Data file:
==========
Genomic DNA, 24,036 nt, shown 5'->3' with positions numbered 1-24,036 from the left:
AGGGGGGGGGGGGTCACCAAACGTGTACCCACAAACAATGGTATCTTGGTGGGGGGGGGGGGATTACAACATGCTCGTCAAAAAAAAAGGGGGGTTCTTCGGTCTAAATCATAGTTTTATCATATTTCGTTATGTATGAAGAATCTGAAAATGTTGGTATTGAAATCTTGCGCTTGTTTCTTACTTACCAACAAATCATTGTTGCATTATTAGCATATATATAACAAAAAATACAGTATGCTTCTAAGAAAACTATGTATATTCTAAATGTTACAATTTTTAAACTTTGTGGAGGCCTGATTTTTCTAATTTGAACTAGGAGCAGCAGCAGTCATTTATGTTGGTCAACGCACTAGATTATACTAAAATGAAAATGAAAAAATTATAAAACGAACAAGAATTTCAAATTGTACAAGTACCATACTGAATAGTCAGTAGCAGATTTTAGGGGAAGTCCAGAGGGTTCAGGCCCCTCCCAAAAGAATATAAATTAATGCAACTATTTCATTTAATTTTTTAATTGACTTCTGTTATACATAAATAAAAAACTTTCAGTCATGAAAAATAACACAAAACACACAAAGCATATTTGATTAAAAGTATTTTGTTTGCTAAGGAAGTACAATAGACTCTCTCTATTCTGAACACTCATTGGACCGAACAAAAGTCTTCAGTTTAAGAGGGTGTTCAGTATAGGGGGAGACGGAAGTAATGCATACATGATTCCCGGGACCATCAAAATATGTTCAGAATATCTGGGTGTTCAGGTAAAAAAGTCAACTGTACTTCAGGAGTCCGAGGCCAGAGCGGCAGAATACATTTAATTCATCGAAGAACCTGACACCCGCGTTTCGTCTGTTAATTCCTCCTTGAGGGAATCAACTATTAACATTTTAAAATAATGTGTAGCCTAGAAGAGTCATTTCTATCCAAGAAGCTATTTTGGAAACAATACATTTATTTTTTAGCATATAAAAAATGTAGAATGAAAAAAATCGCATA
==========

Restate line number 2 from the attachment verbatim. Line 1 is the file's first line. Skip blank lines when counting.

AGGGGGGGGGGGGTCACCAAACGTGTACCCACAAACAATGGTATCTTGGTGGGGGGGGGGGGATTACAACATGCTCGTCAAAAAAAAAGGGGGGTTCTTCGGTCTAAATCATAGTTTTATCATATTTCGTTATGTATGAAGAATCTGAAAATGTTGGTATTGAAATCTTGCGCTTGTTTCTTACTTACCAACAAATCATTGTTGCATTATTAGCATATATATAACAAAAAATACAGTATGCTTCTAAGAAAACTATGTATATTCTAAATGTTACAATTTTTAAACTTTGTGGAGGCCTGATTTTTCTAATTTGAACTAGGAGCAGCAGCAGTCATTTATGTTGGTCAACGCACTAGATTATACTAAAATGAAAATGAAAAAATTATAAAACGAACAAGAATTTCAAATTGTACAAGTACCATACTGAATAGTCAGTAGCAGATTTTAGGGGAAGTCCAGAGGGTTCAGGCCCCTCCCAAAAGAATATAAATTAATGCAACTATTTCATTTAATTTTTTAATTGACTTCTGTTATACATAAATAAAAAACTTTCAGTCATGAAAAATAACACAAAACACACAAAGCATATTTGATTAAAAGTATTTTGTTTGCTAAGGAAGTACAATAGACTCTCTCTATTCTGAACACTCATTGGACCGAACAAAAGTCTTCAGTTTAAGAGGGTGTTCAGTATAGGGGGAGACGGAAGTAATGCATACATGATTCCCGGGACCATCAAAATATGTTCAGAATATCTGGGTGTTCAGGTAAAAAAGTCAACTGTACTTCAGGAGTCCGAGGCCAGAGCGGCAGAATACATTTAATTCATCGAAGAACCTGACACCCGCGTTTCGTCTGTTAATTCCTCCTTGAGGGAATCAACTATTAACATTTTAAAATAATGTGTAGCCTAGAAGAGTCATTTCTATCCAAGAAGCTATTTTGGAAACAATACATTTATTTTTTAGCATATAAAAAATGTAGAATGAAAAAAATCGCATA